Strategic Management and Planning Concept Development

2 Dec

Everyone learning, teaching and or practicing strategy has a working concept of what strategy should look like in their minds. This is not always clear to others, as strategy is “multiple-discipline”.

With the result that there are as many forms of strategy, as what there are languages spoken.

However, it’s always important to continue to develop, and expand on this core knowledge, for knowledge is power. We have to continue asking the basic frame work questions, to test them, to see if they are all still valid. Back to basics, for if the structure is strong so will be the framework that we build upon.

What is strategic management?

The basic concept consists of steps; managing a strategy is managing strategic… strategic implies in a planned fashion, structured, co-ordinated. Never the less, it goes beyond that, daily the strategic manager needs to perform the following steps;

  • The environmental scan – or situational awareness; refers to checking that the initial assumptions made, pertaining to the known, or given conditions and environment we are functioning in, are still valid. ( most of our business process rely on the environment being and staying the same) IE, farmers want rain, but not floods, wind, but not hail, pollination, but not plagues. If one attribute is out, it could influence everything else. So we scan the strategic landscape for variations that could signal danger…or imminent change. PEST scan;- Political, Economic, Social, Technological for instance is a good example of one such scan…
  • We gauge our impact; and how we propose to impact, or impose on the environment (markets, industry etc.), our will, design, plan, or concept. And how it will react. Then we will anticipate some changes and feedback as a result.
    • By looking at both the internal (culture, systems, policy, procedure, finances, processes) as well as external (exchange rates, growth factors that influence the organisation, political, social climate, government policy, taxes), or person, or persons making decisions. Against that what they anticipate and know, and plan to do, we then evaluate how on track they are with their assumptions, facts, and figures, as well as predictions we made. We take certain factors into account then;
      • We can never function in a vacuum; there are always perceptions, cultures, rules, norms, and principles, to name but a few elements, that inform our decisions, and our environment. That filters into our formulation and planning.
      • Only by deliberately identifying these conditions and elements, and then scanning these elements against our assumptions, do we become aware of their influence, and can then gain a better perspective of our situational awareness, where we are in relation to our competition, and rankings in the markets, or market share, it creates awareness, that would have otherwise not been possible if not for this planed step. It creates a picture, of where we really are, against where we really want to be, and how far we are in getting there.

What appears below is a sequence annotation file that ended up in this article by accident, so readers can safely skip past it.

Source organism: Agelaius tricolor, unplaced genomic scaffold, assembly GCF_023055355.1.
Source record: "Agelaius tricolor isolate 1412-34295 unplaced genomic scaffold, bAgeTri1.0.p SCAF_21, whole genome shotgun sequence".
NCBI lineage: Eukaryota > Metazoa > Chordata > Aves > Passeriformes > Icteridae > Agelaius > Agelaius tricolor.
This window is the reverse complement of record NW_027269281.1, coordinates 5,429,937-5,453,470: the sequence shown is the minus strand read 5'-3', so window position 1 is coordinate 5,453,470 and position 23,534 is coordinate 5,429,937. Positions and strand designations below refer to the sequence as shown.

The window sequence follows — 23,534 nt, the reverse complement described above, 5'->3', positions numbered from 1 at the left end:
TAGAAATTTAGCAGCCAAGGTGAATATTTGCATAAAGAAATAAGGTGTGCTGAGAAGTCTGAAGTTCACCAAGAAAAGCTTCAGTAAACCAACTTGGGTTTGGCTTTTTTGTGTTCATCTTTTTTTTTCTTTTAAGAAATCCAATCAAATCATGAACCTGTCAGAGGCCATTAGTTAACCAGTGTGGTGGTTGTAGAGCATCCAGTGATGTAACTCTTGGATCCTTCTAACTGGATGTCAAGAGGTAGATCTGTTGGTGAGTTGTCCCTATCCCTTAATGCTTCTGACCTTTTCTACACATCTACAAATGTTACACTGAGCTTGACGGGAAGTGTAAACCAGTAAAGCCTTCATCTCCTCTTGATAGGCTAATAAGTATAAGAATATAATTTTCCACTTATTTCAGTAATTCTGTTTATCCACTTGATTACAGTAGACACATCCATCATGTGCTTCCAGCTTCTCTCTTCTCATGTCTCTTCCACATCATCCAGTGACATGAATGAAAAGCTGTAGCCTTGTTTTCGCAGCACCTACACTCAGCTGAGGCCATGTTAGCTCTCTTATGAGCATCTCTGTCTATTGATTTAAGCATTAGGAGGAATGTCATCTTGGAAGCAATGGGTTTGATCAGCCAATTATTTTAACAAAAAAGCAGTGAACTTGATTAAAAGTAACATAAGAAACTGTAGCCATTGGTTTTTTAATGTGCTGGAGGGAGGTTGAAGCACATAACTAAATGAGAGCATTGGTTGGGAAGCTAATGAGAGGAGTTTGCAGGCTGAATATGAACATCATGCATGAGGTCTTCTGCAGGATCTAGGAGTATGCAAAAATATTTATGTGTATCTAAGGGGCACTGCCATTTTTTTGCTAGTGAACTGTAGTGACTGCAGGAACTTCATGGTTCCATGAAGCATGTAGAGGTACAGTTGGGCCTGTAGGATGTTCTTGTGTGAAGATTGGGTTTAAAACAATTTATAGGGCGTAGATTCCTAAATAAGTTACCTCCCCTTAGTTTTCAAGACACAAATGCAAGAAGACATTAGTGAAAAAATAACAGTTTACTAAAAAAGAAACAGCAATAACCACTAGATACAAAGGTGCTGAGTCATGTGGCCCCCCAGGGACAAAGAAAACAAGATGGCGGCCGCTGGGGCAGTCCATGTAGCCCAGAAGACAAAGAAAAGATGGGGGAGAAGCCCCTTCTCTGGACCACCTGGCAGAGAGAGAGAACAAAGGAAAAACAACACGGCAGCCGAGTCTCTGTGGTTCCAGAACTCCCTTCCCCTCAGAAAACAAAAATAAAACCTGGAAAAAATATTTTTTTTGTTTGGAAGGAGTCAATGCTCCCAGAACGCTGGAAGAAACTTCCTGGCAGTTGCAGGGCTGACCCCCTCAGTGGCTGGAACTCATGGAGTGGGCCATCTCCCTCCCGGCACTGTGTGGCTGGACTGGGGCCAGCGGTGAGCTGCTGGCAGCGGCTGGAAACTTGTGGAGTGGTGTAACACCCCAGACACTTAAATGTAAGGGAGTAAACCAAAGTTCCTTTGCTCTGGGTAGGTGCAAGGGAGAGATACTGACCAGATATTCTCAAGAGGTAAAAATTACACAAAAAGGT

• Strategy formulation, is, or can become very complex, or even simple. First decide on the strategic frame work; which model you want to use. Several do exist.  It is all by design, so you could also do your own.
      • Strategy formulation should start with a
      • Qualify – what do I need, do I really need it, and why/where/when/how?
      • Quantify, – how much of it?
      • And then identify exercise first…
        • What we decide it needs to be, is what we will use as premise for every other decision to follow. It is a process of deciding on the best course of action, or actions, to achieve set goals and objectives with.
        • Gaols are not enough they need elements, and attributes; that qualify, quantify and identify, clearly their intent.
        • Strategy requires a component of control and evaluation, we need to command and control every aspect of a strategy, by assigning, responsibility, time, resources, and deadlines, to tasks, and then assigning these to specific people – with skills and capacity.
          • Then we need to evaluate their process, and progress made, to see where we can improve, or where we are lacking…
          • Generate Rapport and feedback, this step is vital, as it becomes a key measurement area, “you cannot manage, that, which you cannot measure” – where we check to see if we are on target, where we test our assumptions, our quality, against the progress reports, statistics, and status and then make adjustments accordingly… rapport deals with how we treat people, form networks, grow culture and function as a collective…strategic management is done with intent. That intent is to give structure to strategy.

The structure of a strategy

Starts with;

  • A Vision – spells out the contributions to society.(and our values)
  • Mission – informs us; why are we here, because we do this…
  • Goals and Objective – shows  how we will go about doing what we said we would do

The cognitive components of strategy design, starts with;

  • A Business assumption – it’s an idea of how to do, build, create something; these business assumptions, once formulated, should show all our constraints to us – we all want the world, when in fact we can only afford a slice…of what we have imagined.
    • This is the reality check point. Where we test an idea, and how to make it work, against what we have to make it work. This then becomes a plan, or a concept, if we find the means and the way to make it work then it becomes a concept.